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Name and age of your kid:
Alaire, age three; Jedediah, 4 weeks.

How does having children and being a father change the way you approach your career?
I have more incentive to work at success these days maybe. But Alaire was conceived as Blitzen Trapper was first seriously considering becoming a “working band” so I’ve really always thought of fatherhood and the career as different aspects of the same thing.

What’s the best part about being both a musician and a dad?
About a year ago my daughter got to see a solo show I played and interacted with me and the rest of the crowd throughout. That was pretty sweet. I thought she made the show a lot cooler.

What’s the most difficult part about being both a musician and a dad?
Trying to find affordable health care for my family.

What do your kids think of your music?
Alaire thinks it’s funny and danceable I guess. For Jed I believe it’s just a part of his psychedelic wonderland.

What kind of music do your kids currently enjoy? Do you approve of their current tastes?
My daughter has pretty great taste, except for the demos on her princess synth I dig what she digs. Lately it’s been a bit of Mary Poppins and before that she would make us listen to the forthcoming BT record as much as possible.

Have you attempted to immerse your kids in music? How have they responded?
Of course I want to share with them this thing that I love so much. But my daughter has delighted me by leading the way, making up songs and so forth with very little encouragement from me. She likes percussion best but always tells me she’ll be a keyboard player ultimately. My grandma was a vaudeville singer and my dad a thespian with a penchant for Broadway, so we will see what happens with these kids but I kind of think the girl at least might end up on the stage. So I want her to be well prepared.

David Berkeley

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Name and age of your kid:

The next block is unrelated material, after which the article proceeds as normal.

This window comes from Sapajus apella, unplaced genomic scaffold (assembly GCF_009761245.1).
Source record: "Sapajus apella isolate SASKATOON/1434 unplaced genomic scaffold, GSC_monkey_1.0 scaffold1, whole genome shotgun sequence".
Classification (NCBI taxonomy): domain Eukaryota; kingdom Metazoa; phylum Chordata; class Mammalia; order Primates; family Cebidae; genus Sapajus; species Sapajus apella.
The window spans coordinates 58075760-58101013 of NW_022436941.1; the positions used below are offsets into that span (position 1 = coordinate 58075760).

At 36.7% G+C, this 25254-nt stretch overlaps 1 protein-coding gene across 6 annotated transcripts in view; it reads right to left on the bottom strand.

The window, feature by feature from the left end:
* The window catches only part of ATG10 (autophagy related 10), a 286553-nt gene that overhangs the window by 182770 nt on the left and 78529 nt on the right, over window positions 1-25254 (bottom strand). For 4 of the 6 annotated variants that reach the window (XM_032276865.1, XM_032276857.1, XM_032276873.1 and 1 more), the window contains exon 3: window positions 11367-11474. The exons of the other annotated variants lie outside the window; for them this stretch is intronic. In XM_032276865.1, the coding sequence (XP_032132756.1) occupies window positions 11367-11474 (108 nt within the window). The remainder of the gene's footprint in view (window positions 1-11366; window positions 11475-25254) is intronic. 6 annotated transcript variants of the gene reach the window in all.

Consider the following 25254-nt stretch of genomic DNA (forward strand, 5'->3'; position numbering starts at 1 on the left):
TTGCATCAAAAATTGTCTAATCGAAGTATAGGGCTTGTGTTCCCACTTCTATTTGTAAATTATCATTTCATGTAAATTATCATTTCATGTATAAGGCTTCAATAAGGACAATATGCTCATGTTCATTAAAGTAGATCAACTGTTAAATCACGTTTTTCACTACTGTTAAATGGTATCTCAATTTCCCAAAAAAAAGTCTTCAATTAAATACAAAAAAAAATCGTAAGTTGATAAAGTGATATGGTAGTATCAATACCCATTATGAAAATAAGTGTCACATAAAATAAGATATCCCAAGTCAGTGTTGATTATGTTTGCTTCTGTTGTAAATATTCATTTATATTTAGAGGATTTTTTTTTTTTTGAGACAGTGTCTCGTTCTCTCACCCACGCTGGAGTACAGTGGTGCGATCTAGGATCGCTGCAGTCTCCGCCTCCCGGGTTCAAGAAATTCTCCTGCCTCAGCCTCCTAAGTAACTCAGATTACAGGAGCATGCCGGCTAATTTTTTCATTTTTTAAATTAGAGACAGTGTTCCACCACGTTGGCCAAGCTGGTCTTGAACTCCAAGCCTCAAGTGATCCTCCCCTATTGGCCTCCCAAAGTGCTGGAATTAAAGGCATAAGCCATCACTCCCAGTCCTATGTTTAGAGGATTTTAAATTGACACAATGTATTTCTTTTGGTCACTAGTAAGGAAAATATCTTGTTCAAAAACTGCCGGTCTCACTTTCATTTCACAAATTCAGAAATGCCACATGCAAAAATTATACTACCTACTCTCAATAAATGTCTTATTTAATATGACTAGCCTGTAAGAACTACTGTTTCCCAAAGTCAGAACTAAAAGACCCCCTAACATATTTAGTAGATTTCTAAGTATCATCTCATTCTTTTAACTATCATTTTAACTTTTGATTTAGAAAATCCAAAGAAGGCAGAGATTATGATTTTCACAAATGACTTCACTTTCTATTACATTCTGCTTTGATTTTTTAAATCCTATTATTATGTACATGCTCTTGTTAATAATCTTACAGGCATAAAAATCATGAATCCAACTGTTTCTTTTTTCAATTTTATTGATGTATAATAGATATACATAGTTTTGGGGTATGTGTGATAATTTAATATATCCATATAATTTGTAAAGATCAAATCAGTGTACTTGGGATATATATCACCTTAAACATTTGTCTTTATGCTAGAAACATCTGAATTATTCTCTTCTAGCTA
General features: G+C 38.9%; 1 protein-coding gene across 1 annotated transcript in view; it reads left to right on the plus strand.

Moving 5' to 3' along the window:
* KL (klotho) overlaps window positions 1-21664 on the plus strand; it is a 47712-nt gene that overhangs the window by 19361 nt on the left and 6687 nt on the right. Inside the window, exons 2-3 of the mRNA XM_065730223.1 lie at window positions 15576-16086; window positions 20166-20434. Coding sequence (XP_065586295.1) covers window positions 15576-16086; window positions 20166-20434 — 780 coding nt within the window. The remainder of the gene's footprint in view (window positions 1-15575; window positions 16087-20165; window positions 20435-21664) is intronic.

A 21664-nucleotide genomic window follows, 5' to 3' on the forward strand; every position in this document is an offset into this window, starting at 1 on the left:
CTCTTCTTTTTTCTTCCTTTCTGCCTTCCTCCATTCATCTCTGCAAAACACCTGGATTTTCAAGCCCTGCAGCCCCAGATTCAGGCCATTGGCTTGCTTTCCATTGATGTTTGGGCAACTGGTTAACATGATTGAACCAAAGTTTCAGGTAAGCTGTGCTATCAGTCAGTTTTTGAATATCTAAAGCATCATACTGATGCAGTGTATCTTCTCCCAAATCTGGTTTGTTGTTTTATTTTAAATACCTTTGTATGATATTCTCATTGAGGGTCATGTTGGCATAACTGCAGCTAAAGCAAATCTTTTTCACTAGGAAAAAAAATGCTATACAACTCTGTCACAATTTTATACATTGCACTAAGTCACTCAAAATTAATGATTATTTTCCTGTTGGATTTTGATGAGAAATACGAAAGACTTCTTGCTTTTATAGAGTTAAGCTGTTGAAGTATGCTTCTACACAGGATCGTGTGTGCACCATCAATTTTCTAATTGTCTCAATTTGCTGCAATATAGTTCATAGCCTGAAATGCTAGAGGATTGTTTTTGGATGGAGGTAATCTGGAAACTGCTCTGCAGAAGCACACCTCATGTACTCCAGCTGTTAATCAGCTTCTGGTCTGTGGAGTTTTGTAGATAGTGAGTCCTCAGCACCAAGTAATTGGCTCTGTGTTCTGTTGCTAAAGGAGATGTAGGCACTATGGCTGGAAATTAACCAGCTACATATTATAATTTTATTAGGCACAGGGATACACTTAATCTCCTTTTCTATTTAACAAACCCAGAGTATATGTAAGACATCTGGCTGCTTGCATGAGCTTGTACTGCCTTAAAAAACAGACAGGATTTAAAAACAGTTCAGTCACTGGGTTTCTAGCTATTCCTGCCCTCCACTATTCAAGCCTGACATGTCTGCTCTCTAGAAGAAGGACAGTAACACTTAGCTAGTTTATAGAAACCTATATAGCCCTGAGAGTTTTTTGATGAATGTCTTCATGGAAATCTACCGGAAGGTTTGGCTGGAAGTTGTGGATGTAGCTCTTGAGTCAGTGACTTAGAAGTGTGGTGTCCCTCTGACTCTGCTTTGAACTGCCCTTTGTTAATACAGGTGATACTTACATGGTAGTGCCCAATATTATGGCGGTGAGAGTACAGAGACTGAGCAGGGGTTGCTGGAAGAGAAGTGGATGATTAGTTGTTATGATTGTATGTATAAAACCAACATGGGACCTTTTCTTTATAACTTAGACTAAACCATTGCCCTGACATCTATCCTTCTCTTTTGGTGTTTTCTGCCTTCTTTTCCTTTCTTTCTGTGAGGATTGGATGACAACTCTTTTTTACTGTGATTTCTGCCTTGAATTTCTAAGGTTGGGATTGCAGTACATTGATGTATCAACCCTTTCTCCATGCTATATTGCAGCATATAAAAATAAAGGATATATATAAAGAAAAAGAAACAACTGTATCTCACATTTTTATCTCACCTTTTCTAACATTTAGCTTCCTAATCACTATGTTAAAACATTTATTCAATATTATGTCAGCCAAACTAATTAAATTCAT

Jackson: 4 ½, Noah: 11 months

How does having a child and being a father change the way you approach your career?
Becoming a dad is a game changer, for sure. My kids have given me a whole new sphere of meaning and value in my life. It’s hard to answer without sounding a little treacly. Better to write a mushy song about it, perhaps. My love and concern for them seeps into every line of music I write on some level, because they’ve altered who I am and what I think and feel and see. It goes without saying, though I’ll say it, that I care far more about their happiness than any objective level of success. It’s a lot harder to be away than it used to be (although I now get more sleep when I’m on the road than when I’m at home), so I try to be more choosy about when I tour. I also have to be far more efficient as a writer, as there just isn’t a whole lot of extra time once diapers have been changed (Noah’s, not Jackson’s), lunches made, books read, wrestling matches fought, pictures drawn and odd stories acted out.

What’s the best part about being both a musician and a dad?
When I write a song for them that they really like, like my latest about Violet Baudelaire from Lemmony Snicket.

What’s the most difficult part about being both a musician and a dad?
Saying goodbye.

What’s the most difficult part about being both a musician and a dad?
Jackson loves it (most of the time). The problem is that if he comes to a show, he likes to run onstage and sit on my feet as I play.

What kind of music do your kids currently enjoy? Do you approve of their current tastes?
Noah has a great bouncing dance with an extended hand in the air that he takes to immediately when almost any thing with a beat comes on. Jackson is surprisingly emotional as a listener. Songs can make him really sad. He has long been into Johnny Cash and Tom Waits, and I sing him a lot of Paul Simon. But we took a turn for the worse last week when he discovered “Bicycle Race” by Queen. Now that’s locked on
repeat.

Have you attempted to immerse your kids in music? How have they responded?
They love music and hear it all the time, but I don’t push anything on them. Jackson has a little ukulele which he messes with. And as an incentive for potty training a couple years back, he got to choose a reward. To all our surprise, he asked for a violin. But it would be a
wild stretch to say he plays that thing. Both boys love messing with my guitars, and Jackson has some pretty good windmill air technique. Noah has a toy piano that he slams on and yells “dada dada.”